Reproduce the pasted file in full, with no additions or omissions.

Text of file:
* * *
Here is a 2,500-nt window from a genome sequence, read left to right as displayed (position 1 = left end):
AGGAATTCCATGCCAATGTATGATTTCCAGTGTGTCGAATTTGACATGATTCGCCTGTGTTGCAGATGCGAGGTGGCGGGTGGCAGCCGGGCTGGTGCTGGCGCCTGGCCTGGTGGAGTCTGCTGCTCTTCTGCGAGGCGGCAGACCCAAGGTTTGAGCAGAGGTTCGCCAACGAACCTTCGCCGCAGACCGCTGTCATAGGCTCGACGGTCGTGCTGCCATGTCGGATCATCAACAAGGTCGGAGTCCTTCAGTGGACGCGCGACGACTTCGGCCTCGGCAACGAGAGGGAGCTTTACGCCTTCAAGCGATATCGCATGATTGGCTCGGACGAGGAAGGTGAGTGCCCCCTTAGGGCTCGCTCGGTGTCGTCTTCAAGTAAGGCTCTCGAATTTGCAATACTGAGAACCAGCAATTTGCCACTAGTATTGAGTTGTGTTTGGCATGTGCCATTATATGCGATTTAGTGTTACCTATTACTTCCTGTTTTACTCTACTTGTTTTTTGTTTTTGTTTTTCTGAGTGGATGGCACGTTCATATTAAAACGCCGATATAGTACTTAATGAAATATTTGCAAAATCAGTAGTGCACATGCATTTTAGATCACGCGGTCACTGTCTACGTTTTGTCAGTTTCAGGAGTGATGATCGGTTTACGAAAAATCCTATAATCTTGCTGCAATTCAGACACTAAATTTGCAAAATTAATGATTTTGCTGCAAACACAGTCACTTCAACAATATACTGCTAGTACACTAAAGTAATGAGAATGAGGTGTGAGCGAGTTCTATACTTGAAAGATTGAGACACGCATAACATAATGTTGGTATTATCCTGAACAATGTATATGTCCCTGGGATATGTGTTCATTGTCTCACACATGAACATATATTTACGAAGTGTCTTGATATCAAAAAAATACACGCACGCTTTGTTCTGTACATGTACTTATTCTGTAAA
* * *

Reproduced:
Here is a 2,500-nt window from a genome sequence, read left to right as displayed (position 1 = left end):
AGGAATTCCATGCCAATGTATGATTTCCAGTGTGTCGAATTTGACATGATTCGCCTGTGTTGCAGATGCGAGGTGGCGGGTGGCAGCCGGGCTGGTGCTGGCGCCTGGCCTGGTGGAGTCTGCTGCTCTTCTGCGAGGCGGCAGACCCAAGGTTTGAGCAGAGGTTCGCCAACGAACCTTCGCCGCAGACCGCTGTCATAGGCTCGACGGTCGTGCTGCCATGTCGGATCATCAACAAGGTCGGAGTCCTTCAGTGGACGCGCGACGACTTCGGCCTCGGCAACGAGAGGGAGCTTTACGCCTTCAAGCGATATCGCATGATTGGCTCGGACGAGGAAGGTGAGTGCCCCCTTAGGGCTCGCTCGGTGTCGTCTTCAAGTAAGGCTCTCGAATTTGCAATACTGAGAACCAGCAATTTGCCACTAGTATTGAGTTGTGTTTGGCATGTGCCATTATATGCGATTTAGTGTTACCTATTACTTCCTGTTTTACTCTACTTGTTTTTTGTTTTTGTTTTTCTGAGTGGATGGCACGTTCATATTAAAACGCCGATATAGTACTTAATGAAATATTTGCAAAATCAGTAGTGCACATGCATTTTAGATCACGCGGTCACTGTCTACGTTTTGTCAGTTTCAGGAGTGATGATCGGTTTACGAAAAATCCTATAATCTTGCTGCAATTCAGACACTAAATTTGCAAAATTAATGATTTTGCTGCAAACACAGTCACTTCAACAATATACTGCTAGTACACTAAAGTAATGAGAATGAGGTGTGAGCGAGTTCTATACTTGAAAGATTGAGACACGCATAACATAATGTTGGTATTATCCTGAACAATGTATATGTCCCTGGGATATGTGTTCATTGTCTCACACATGAACATATATTTACGAAGTGTCTTGATATCAAAAAAATACACGCACGCTTTGTTCTGTACATGTACTTATTCTGTAAA